Art and elegance are part of life in Wilmington

It is dark outside, and the diner is sparsely lighted. Only one customer sits on his bar stool, drinking his last sip. He looks at the waitress, who prepares coffee. She tries to shake off his look, but he keeps staring.

"She might be afraid of being robbed by him," says Delaware Art Museum guide Phoebe Dall to explain the tension between the two plaster figures. She is standing in front of George Segal's work The Diner. This is the first piece visitors to the exhibit American Tableaux will encounter. The Walker Art Center in Minneapolis has arranged 70 modern pieces of art about life in the United States, which are on display in Wilmington until Jan. 4.

Wilmington, the largest city in Delaware with 73,135 residents, was founded in 1731 by Thomas Willing as "Willingtown." Eight years later, it adopted today's name in honor of Spencer Compton (Earl of Wilmington), a favorite of King George II. Nowadays, Wilmington is known for its chemical industry and shipping.

You will find the art museum at the Bank One Center on the Riverfront (800 S. Madison St., 302-571-9590), where visitors will notice the city's prevailing harbor atmosphere. The museum building at 2301 Kentmere Parkway is being refurbished and is scheduled to reopen in January 2005. The history of this institution goes back to 1911, when the Wilmington Society decided to promote "the cultivation of the Fine Arts" but did not have enough money to open its own building. Luckily, in 1931, Joseph Bancroft provided the society with a generous financial gift along with his father's collection of English Pre-Raphaelite paintings.

The 19th century Pre-Raphaelites produced detailed and highly symbolic pictures. These are of beautiful women with flowing red hair and sensual lips, surrounded by tulips and roses. There is, however, one notable exception in the collection, a painting of Sleeping Beauty. The artist, Sir Edward Burne-Jones, depicted a gray-bearded king with six of his followers who are all sound asleep in the midst of wild roses.

The Delaware Art Museum is open 10 a.m.-4 p.m. Tuesday-Friday, 10 a.m.-5 p.m. Saturday and 1 p.m.-5 p.m. Sunday. Admission is $7 for adults, $5 for seniors, $2.50 for students and free for children under 6.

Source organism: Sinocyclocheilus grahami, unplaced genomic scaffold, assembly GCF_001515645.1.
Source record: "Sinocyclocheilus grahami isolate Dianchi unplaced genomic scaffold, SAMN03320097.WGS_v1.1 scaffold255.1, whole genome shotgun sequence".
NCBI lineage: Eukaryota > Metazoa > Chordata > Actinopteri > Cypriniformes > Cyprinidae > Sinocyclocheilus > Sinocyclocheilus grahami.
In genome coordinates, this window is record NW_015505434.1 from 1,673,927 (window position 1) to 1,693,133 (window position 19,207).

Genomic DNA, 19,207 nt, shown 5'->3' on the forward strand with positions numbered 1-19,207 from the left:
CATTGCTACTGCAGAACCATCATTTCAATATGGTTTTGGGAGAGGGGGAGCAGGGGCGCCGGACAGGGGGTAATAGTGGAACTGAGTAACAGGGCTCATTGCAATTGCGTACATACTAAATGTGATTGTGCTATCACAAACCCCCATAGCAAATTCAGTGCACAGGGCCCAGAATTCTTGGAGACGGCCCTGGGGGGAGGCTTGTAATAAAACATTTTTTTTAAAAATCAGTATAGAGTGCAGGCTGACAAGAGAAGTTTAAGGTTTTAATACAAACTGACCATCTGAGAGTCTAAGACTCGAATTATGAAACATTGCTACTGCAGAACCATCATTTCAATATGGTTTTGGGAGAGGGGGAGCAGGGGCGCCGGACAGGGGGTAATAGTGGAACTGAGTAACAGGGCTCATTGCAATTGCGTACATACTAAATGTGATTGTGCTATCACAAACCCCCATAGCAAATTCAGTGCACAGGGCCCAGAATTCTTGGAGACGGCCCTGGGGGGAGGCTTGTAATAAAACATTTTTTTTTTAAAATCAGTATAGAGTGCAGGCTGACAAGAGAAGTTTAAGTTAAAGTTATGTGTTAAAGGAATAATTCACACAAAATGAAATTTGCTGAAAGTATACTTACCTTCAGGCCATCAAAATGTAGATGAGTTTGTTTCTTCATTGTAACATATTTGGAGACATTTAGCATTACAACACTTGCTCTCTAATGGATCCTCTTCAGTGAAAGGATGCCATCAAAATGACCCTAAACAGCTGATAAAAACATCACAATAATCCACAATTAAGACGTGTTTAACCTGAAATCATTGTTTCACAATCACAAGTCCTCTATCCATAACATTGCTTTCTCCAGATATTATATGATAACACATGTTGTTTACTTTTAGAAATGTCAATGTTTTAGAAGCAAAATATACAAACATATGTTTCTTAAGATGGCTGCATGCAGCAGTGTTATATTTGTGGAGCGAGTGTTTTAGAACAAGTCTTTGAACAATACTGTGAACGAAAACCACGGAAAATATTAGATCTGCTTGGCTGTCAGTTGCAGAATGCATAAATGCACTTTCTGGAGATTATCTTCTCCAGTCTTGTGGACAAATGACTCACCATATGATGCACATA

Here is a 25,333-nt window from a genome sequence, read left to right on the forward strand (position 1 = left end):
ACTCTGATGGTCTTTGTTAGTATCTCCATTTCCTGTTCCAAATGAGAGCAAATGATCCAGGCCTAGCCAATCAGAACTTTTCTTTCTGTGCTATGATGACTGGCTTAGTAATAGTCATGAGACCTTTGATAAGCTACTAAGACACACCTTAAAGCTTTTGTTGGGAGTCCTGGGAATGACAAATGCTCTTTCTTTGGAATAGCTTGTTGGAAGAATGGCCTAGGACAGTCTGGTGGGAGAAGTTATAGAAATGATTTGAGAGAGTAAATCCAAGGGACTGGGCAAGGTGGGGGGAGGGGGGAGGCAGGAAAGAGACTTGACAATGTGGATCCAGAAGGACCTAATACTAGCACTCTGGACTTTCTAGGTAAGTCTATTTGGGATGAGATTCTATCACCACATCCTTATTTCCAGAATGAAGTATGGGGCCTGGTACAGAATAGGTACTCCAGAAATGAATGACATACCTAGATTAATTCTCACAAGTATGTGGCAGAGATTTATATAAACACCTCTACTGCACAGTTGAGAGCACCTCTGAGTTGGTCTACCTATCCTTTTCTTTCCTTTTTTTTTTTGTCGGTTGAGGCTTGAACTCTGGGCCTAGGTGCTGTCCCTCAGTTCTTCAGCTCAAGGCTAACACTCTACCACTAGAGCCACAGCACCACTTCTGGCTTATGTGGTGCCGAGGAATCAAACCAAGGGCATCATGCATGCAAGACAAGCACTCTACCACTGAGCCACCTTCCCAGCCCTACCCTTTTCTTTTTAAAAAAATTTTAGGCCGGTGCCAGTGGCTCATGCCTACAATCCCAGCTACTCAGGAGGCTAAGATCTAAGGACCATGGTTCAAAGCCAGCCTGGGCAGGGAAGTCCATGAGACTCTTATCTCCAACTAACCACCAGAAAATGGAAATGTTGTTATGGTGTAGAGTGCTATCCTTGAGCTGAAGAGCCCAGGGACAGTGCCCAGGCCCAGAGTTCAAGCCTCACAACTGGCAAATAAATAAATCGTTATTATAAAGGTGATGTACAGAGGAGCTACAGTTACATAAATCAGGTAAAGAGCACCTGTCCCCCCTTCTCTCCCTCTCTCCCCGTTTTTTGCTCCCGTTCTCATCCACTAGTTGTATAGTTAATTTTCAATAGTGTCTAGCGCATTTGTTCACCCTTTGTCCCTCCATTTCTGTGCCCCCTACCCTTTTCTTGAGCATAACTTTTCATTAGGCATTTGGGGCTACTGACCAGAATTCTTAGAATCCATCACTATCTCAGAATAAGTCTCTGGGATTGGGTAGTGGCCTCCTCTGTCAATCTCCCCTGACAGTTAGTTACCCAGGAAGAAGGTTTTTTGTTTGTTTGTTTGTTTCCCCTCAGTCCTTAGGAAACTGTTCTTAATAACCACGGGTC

Another place to check out art in the Wilmington area is the Delaware Center for the Contemporary Arts (200 S. Madison St., 302-656-6466), where regional, national and international artists exhibit their work in seven galleries. The Dupont I Gallery offers an installation by Helen Gamble titled Harbor. She attached eight fragile boats by strings to the ceiling, and each little breeze results in slow movements of the boats.

The DCCA also focuses on the needs of artists, with 26 artists working in studios on the second floor. Every Friday night from 5 p.m. to 8 p.m., you can take a studio tour, enjoy refreshments and take a look at the seven galleries for free at Art Loop. On all other days, only the seven galleries are open to the public (Tuesday and Thursday-Saturday 10 a.m.-5 p.m., Wednesday and Sunday noon-5 p.m.). Admission is $5 for adults, $3 for seniors and students and free for children under 12. If you visit both the DCCA and the Delaware Art Museum, make sure you pick up a coupon at the first site you visit to receive $1 off admission at the second site.

More to see and do

The Grand Opera House (818 Market St., 302-658-7898): Classical music does not have to be your passion for you to love the Grand Opera House. This Victorian building has a meticulously decorated facade that recalls beautiful wedding-cake frosting.

Nemours Mansion and Gardens (1600 Rockland Road, between Children's Drive and Route 202, 302-651-6912): Hurry to see the impressive Louis XVI style chateau built between 1909 and 1910 for Alfred du Pont. The mansion closes its doors in January and will not open until May. Catch a glimpse of the 102 rooms filled with antiques, rugs, tapestries and paintings. Guided tours through the mansion and surrounding gardens are available Tuesday through Sunday. The tour includes a glance at the billiard room and bowling alley, as well as the ice-making and bottling facilities.

Where to eat

Washington Street Ale House (1206 Washington St.): Got cold walking around Wilmington? A huge fireplace at the Washington Street Ale House will warm you up while you enjoy the restaurant's appetizers and/or entrees with a freshly brewed beer.

Walter's Steak House & Saloon Restaurant (802 N. Union St., 302-652-6780): Hankering for a juicy steak or fresh seafood in a homey atmosphere? Then check out Walter's Steak House & Saloon Restaurant. Reservations are suggested.

Zanzibar Blue (Brandywine Building, 10th and West streets, 302-472-7001): Enjoy jazz with your food? Zanzibar Blue offers wood-fire grill and rotisserie-style dishes served with international jazz music every night .

Getting there

Wilmington is approximately 90 minutes from Baltimore by car. You have two options: Choose either Interstate 95 North directly to Wilmington (Exit 7 toward Delaware Avenue; toll fees: $7). Or take your time and wend your way along Route 40 (turning into Route 13) passing by Joppatowne, Aberdeen, Havre de Grace and Elkton. Amtrak trains are even faster (about 45 minutes), and they take you into the heart of Wilmington. Plus, you will not miss the beautifully restored train station.

For more regional trips, see Page 45.